Below the wholesalers are the one-step gray marketeers, the horde of individuals who import goods directly and sell to end users. Such individuals deal predominantly in the high end.
Most specialize in particular types of products and sell either Japanese or English, but not both. Jim Miller of Analogue Excellence in Los Angeles is the dean of the Japanese importers. He specializes in high-end and esoteric Japanese tonearms, cartridges and turntables and is the authorized distributor for a number of lines such as SAEC and Micro Seiki. The now-defunct mail-order operation called The Source, located in New Jersey, was the leading authorized importer of British goods, particularly loudspeakers, and no clear-cut successor has emerged since its demise.
Both Analogue Excellence and The Source do, or have done, considerable dollar volume, but most one-step high end gray marketeers are utterly marginal. Many acquire a single shipment of goods, take out classified ads in the audio press, dispose of their inventories, and leave the business. An example of the latter is Michael Sanders, president of Quicksilver Audio, who consented to be interviewed for this article. Sanders,-himself the manufacturer of highly acclaimed tube-type amplifiers, acquired a shipment of English vacuum-tube components which he sold at less than half their usual retail price points. He subsequently stopped selling British products. (In mentioning this, I intend in no way to impugn Sanders' integrity, for he took the trouble of rebuilding each amp with premium passive components before offering it for sale, and made it clear to customers that he was not, in fact, an authorized distributor.) Below the one-steppers is still another tier of gray marketeers with no direct access to foreign suppliers and who avoid wholesalers as well. They buy, instead, from other retailers, and, in fact, much gray-market activity in the U.S. involves horizontal rather than vertical movements of goods. Usually the term transshipping is used to describe the practice where an authorized dealer sells to an unauthorized one. Transshipping generally occurs in the high end, though it's not confined to that portion of the market. High-end stuff is more frequently transshipped simply because expensive audio products tend to move slowly, and one high-end retailer may find himself with excessive inventory and cash-flow problems while another has an eager buyer with cash. The heavy profit margins of high end goods permit a retailer to sell above his cost to a discounter-often a mail-order discounter-who will then sell the gear below list to the end user and still make a profit.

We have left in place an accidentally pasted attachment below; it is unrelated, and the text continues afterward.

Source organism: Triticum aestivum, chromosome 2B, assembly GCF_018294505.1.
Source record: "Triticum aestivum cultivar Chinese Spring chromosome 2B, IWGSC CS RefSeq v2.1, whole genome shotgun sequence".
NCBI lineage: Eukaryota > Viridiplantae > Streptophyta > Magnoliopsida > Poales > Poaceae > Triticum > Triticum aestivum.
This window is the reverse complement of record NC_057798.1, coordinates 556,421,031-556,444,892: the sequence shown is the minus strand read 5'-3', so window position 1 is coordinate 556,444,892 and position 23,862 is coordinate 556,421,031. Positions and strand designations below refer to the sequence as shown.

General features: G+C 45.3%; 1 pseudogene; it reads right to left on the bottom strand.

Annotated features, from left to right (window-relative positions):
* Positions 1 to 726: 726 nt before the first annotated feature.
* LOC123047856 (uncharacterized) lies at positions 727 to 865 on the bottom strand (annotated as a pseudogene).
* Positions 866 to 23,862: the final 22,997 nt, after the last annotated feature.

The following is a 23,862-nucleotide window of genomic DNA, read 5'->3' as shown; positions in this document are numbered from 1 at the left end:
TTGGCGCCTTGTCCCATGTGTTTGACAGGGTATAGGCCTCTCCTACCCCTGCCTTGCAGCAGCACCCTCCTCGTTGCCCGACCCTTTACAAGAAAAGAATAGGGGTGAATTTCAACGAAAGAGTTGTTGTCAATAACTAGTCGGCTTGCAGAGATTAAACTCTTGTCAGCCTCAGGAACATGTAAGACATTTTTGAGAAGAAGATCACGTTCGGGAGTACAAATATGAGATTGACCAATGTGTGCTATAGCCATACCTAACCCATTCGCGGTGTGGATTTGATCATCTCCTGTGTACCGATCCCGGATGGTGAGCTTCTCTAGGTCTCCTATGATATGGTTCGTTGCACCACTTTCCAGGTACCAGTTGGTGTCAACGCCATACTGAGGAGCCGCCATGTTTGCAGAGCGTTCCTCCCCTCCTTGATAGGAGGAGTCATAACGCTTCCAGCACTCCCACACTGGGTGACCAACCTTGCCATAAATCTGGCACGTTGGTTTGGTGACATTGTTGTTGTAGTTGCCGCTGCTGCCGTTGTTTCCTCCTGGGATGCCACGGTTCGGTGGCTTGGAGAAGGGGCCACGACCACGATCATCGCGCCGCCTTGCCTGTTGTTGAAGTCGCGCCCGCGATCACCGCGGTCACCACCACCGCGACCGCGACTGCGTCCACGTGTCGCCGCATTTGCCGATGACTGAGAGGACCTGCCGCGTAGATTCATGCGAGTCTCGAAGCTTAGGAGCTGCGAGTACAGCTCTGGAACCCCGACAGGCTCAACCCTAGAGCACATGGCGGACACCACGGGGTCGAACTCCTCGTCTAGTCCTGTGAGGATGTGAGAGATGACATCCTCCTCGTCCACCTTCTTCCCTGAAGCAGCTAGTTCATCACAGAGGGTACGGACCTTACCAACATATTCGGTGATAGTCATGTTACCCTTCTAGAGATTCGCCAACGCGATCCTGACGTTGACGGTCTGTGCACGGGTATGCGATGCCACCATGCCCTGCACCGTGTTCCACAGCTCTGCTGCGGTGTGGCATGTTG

Some retailers transship regularly to make a profit rather than to escape a cash-flow predicament, but manufacturers are quick to notice the increase in orders, and the practice is risky for the retailer. In other instances, isolated components are transshipped simply as a favor to another dealer, and the dealer accepting the transshipped merchandise does not discount.
Transshipping from retailer to retailer is virtually the only way that American made audio products enter the gray market. The pair of Acoustat speakers I obtained were transshipped.
On the distribution level, gray marketeers tend to be clearly identifiable types of businessmen, but on the retail level there are no hard and fast distinctions between those who sell gray and those who avoid the practice.
A high percentage of retailers on every level of the industry, from box-house, mass-market operations to appointment-only, high-end salons, will buy and sell gray if an individual transaction offers sufficient profit incentive and if the risk of retaliation from manufacturers is low. But gray marketeering is most widespread in the mass market, if only because the audio gray market itself is predominantly a mass-market phenomenon. In this respect, gray market audio differs markedly from other gray markets, such as that for automobiles, where high-priced exotics form the bulk of the business.
Assessing the effects of the gray market is difficult. No one tabulates its sales or charts its development; any conclusions about its impact on either the industry itself or on the consumer can only be tentative.
On the manufacturing end of the industry, the effect of the gray market is likely pretty negligible across the board. Our unnamed $20 million retailer made this observation on the impact of the gray market in Japan: "It's just another market to them [Japanese manufacturers]. The only time they care is when it's big enough to cripple their American subsidiaries. They can crack down any time they want. They just trace the goods back to an Oriental distributor and nail him." All other retailers interviewed reiterated this, and the sporadic appearances of various brands on the gray market-Kenwood one year, Sony the next-seem to indicate that major manufacturers are quite capable of curtailing gray market activity at any time. Smaller, specialist manufacturers, such as Nakamichi, Stax, Revox, etc., are probably not capable of exerting sufficient control to totally dry up the gray goods.
Gray market is of more concern in the extreme high-end and esoteric segments of the industry. Here, the gray market appears to threaten the very existence of the sector.
In the U.S., at least since the late 60s, limited-production audio components have generally been sold in small specialist shops or audio salons.
Distribution is often deliberately limited o one shop per designated market area, and retailers are strongly discouraged from discounting-not that most of them would want to, anyway.